With these empirical results, Preco converted all of its 5-axis machines and milling centers to JMPP’s knobs and have had them in operation for over two years. Munguia concluded that, “In the aerospace and defense industries, price is a factor, but the customer is more interested in top quality parts delivered on time. We wouldn’t dare change back to standard retention knobs.”
For more information, contact www.jmperformanceproducts.com.
Related Glossary Terms
Substances having metallic properties and being composed of two or more chemical elements of which at least one is a metal.
- aluminum alloys
Aluminum containing specified quantities of alloying elements added to obtain the necessary mechanical and physical properties. Aluminum alloys are divided into two categories: wrought compositions and casting compositions. Some compositions may contain up to 10 alloying elements, but only one or two are the main alloying elements, such as copper, manganese, silicon, magnesium, zinc or tin.
Enlarging a hole that already has been drilled or cored. Generally, it is an operation of truing the previously drilled hole with a single-point, lathe-type tool. Boring is essentially internal turning, in that usually a single-point cutting tool forms the internal shape. Some tools are available with two cutting edges to balance cutting forces.
Cone-shaped pins that support a workpiece by one or two ends during machining. The centers fit into holes drilled in the workpiece ends. Centers that turn with the workpiece are called “live” centers; those that do not are called “dead” centers.
Condition of vibration involving the machine, workpiece and cutting tool. Once this condition arises, it is often self-sustaining until the problem is corrected. Chatter can be identified when lines or grooves appear at regular intervals in the workpiece. These lines or grooves are caused by the teeth of the cutter as they vibrate in and out of the workpiece and their spacing depends on the frequency of vibration.
- computer numerical control ( CNC)
computer numerical control ( CNC)
Microprocessor-based controller dedicated to a machine tool that permits the creation or modification of parts. Programmed numerical control activates the machine’s servos and spindle drives and controls the various machining operations. See DNC, direct numerical control; NC, numerical control.
- gang cutting ( milling)
gang cutting ( milling)
Machining with several cutters mounted on a single arbor, generally for simultaneous cutting.
- machining center
CNC machine tool capable of drilling, reaming, tapping, milling and boring. Normally comes with an automatic toolchanger. See automatic toolchanger.
Machining operation in which metal or other material is removed by applying power to a rotating cutter. In vertical milling, the cutting tool is mounted vertically on the spindle. In horizontal milling, the cutting tool is mounted horizontally, either directly on the spindle or on an arbor. Horizontal milling is further broken down into conventional milling, where the cutter rotates opposite the direction of feed, or “up” into the workpiece; and climb milling, where the cutter rotates in the direction of feed, or “down” into the workpiece. Milling operations include plane or surface milling, endmilling, facemilling, angle milling, form milling and profiling.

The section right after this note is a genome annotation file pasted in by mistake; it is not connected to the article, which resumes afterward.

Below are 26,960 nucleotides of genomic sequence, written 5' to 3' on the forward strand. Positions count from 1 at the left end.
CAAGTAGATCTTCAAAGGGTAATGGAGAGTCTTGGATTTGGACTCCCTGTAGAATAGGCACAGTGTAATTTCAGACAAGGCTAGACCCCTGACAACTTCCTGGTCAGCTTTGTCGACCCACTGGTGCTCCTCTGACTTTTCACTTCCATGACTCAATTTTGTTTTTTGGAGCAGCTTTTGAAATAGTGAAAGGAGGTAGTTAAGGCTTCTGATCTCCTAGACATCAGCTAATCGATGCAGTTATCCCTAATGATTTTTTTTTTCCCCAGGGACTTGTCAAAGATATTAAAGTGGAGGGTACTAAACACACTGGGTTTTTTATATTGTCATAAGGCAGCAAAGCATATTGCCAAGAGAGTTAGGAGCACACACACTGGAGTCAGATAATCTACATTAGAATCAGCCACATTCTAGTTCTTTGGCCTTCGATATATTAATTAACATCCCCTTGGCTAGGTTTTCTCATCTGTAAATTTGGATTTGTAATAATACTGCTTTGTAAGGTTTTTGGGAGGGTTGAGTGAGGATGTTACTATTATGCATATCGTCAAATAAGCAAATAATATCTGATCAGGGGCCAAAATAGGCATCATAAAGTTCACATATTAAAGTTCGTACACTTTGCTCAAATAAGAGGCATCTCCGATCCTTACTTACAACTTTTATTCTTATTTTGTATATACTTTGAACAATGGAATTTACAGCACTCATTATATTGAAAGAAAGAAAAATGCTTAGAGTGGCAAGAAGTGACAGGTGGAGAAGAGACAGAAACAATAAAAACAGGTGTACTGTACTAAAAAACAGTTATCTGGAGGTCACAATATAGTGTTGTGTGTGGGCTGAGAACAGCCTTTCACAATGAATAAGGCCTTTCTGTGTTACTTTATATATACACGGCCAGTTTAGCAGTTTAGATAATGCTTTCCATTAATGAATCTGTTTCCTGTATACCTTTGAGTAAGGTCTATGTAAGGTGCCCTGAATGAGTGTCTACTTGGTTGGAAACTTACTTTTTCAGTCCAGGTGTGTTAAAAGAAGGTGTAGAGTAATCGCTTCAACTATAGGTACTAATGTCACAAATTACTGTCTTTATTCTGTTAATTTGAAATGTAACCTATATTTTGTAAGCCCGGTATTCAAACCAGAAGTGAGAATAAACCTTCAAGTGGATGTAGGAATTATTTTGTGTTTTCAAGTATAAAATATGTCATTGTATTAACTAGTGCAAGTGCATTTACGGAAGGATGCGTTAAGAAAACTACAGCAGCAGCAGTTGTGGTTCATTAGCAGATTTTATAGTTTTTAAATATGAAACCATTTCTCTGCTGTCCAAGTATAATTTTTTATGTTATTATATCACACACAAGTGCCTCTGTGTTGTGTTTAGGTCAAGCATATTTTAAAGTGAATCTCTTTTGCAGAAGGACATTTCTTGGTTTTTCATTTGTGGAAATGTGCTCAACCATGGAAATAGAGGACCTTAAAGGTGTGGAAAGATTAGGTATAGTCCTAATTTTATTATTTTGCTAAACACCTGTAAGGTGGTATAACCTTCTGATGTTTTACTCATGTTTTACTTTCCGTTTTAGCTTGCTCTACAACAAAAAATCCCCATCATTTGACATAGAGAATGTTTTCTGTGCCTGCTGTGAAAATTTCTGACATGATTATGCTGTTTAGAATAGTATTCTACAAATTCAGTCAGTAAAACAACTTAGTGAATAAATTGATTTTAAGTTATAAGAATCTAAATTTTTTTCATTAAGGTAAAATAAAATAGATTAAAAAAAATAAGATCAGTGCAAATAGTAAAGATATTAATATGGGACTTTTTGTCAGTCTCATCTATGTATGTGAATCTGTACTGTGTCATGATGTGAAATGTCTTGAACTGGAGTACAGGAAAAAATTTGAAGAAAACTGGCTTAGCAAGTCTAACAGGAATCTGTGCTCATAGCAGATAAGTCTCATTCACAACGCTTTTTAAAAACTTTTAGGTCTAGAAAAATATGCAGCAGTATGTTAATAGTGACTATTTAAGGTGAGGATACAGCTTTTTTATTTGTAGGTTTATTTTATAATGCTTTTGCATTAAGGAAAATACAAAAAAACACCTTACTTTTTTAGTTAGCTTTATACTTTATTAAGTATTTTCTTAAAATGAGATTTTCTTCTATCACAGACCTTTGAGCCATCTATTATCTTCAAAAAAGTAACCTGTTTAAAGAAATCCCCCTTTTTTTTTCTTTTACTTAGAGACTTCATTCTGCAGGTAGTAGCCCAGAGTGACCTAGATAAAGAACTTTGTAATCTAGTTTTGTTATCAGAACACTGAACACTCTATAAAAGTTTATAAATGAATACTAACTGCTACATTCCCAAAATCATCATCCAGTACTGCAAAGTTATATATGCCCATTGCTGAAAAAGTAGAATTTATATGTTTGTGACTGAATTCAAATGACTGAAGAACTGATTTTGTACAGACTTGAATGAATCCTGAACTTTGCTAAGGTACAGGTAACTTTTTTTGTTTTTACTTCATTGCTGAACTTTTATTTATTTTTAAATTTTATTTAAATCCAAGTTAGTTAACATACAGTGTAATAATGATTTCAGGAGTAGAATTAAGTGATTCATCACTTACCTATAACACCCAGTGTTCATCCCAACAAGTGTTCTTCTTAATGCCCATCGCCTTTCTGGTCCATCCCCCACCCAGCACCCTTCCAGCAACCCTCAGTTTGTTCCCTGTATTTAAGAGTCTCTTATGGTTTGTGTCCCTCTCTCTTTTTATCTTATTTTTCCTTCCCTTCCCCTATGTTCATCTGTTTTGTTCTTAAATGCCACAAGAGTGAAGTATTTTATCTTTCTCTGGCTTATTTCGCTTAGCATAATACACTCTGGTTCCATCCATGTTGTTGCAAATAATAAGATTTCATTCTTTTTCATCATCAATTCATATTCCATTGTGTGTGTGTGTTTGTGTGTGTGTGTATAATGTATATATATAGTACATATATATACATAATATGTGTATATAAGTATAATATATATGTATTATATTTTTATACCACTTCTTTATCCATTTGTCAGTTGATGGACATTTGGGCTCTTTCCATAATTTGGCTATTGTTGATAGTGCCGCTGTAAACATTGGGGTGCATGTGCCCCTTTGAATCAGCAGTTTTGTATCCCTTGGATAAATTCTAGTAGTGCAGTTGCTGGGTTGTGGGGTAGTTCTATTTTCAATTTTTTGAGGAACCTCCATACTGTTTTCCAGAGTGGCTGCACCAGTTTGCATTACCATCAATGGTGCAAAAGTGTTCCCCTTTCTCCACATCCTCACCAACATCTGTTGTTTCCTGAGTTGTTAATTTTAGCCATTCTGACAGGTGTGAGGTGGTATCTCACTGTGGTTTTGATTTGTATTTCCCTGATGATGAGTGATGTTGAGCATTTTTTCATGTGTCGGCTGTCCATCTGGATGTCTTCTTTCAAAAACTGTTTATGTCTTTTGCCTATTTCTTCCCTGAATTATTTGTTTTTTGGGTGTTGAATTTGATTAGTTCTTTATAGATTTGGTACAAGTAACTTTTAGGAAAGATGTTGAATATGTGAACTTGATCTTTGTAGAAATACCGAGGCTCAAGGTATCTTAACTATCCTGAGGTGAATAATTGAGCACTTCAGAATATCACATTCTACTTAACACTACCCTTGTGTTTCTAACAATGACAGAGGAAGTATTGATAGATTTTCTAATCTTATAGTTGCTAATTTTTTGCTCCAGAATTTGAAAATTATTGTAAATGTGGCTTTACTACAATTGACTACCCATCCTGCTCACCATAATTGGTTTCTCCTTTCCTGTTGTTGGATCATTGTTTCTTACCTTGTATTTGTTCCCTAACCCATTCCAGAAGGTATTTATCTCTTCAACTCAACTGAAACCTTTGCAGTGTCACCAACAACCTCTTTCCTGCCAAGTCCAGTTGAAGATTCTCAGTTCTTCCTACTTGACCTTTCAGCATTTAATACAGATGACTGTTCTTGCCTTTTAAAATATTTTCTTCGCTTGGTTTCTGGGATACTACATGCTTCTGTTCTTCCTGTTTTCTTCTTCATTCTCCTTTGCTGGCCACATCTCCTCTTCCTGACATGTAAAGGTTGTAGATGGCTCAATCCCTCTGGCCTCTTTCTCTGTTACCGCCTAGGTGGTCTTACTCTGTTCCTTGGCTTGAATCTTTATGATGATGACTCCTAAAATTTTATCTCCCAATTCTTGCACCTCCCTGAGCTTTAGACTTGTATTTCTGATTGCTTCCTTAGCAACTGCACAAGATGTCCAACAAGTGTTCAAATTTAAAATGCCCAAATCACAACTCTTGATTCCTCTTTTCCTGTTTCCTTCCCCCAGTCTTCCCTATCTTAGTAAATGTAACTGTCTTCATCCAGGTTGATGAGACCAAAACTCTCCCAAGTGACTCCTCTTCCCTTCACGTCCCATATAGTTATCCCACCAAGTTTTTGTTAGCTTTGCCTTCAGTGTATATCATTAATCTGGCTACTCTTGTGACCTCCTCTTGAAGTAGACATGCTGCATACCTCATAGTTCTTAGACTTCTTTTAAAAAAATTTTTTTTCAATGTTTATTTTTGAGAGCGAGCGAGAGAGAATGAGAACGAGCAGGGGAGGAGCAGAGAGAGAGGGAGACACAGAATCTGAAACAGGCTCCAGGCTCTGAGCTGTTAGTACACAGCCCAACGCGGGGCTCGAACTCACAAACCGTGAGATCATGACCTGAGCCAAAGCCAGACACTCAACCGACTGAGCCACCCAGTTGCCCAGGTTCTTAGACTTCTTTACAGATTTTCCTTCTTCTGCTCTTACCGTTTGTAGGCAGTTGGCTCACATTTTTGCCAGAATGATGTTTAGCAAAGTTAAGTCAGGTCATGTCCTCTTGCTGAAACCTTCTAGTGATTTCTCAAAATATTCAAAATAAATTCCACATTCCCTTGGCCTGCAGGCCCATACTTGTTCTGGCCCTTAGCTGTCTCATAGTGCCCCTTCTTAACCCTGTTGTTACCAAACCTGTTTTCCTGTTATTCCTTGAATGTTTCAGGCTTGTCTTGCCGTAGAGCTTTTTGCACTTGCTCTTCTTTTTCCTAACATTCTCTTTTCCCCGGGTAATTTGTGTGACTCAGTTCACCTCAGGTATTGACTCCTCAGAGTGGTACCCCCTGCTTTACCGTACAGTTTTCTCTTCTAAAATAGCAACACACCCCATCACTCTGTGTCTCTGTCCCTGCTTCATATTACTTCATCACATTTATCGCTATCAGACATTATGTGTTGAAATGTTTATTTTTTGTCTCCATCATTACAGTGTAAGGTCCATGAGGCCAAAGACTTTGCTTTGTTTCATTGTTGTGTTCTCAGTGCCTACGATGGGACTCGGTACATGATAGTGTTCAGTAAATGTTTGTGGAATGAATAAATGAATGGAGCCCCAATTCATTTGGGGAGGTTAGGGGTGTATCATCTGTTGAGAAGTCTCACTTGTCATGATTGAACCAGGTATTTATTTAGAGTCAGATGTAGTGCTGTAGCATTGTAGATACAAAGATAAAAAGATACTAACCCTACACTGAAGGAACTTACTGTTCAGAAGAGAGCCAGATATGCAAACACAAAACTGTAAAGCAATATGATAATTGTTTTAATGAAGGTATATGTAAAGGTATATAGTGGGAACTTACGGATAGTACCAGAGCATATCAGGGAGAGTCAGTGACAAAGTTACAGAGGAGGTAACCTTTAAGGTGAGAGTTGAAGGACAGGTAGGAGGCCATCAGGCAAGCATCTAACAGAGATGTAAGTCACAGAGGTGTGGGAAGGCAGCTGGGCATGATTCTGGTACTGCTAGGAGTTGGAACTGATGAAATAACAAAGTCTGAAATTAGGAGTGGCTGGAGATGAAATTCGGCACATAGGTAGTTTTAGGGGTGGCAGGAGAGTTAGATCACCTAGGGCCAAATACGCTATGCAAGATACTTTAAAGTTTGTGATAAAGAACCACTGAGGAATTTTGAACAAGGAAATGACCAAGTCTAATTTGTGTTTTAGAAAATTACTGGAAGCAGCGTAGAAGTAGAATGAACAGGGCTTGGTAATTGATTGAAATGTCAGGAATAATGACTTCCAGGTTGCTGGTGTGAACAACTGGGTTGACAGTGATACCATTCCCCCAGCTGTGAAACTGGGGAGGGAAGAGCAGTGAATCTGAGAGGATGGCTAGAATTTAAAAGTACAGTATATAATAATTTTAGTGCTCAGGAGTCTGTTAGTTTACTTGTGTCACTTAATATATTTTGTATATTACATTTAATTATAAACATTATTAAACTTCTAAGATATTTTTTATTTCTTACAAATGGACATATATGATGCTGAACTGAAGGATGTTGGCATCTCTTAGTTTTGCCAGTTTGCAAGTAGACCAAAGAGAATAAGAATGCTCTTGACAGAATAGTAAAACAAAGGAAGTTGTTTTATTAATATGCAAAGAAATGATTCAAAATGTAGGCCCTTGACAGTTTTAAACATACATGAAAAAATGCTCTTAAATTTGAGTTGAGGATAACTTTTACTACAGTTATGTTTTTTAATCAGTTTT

- milling machine ( mill)
milling machine ( mill)
Runs endmills and arbor-mounted milling cutters. Features include a head with a spindle that drives the cutters; a column, knee and table that provide motion in the three Cartesian axes; and a base that supports the components and houses the cutting-fluid pump and reservoir. The work is mounted on the table and fed into the rotating cutter or endmill to accomplish the milling steps; vertical milling machines also feed endmills into the work by means of a spindle-mounted quill. Models range from small manual machines to big bed-type and duplex mills. All take one of three basic forms: vertical, horizontal or convertible horizontal/vertical. Vertical machines may be knee-type (the table is mounted on a knee that can be elevated) or bed-type (the table is securely supported and only moves horizontally). In general, horizontal machines are bigger and more powerful, while vertical machines are lighter but more versatile and easier to set up and operate.
Space provided behind the cutting edges to prevent rubbing. Sometimes called primary relief. Secondary relief provides additional space behind primary relief. Relief on end teeth is axial relief; relief on side teeth is peripheral relief.
Minimum and maximum amount a workpiece dimension is allowed to vary from a set standard and still be acceptable.
Secures a cutting tool during a machining operation. Basic types include block, cartridge, chuck, collet, fixed, modular, quick-change and rotating.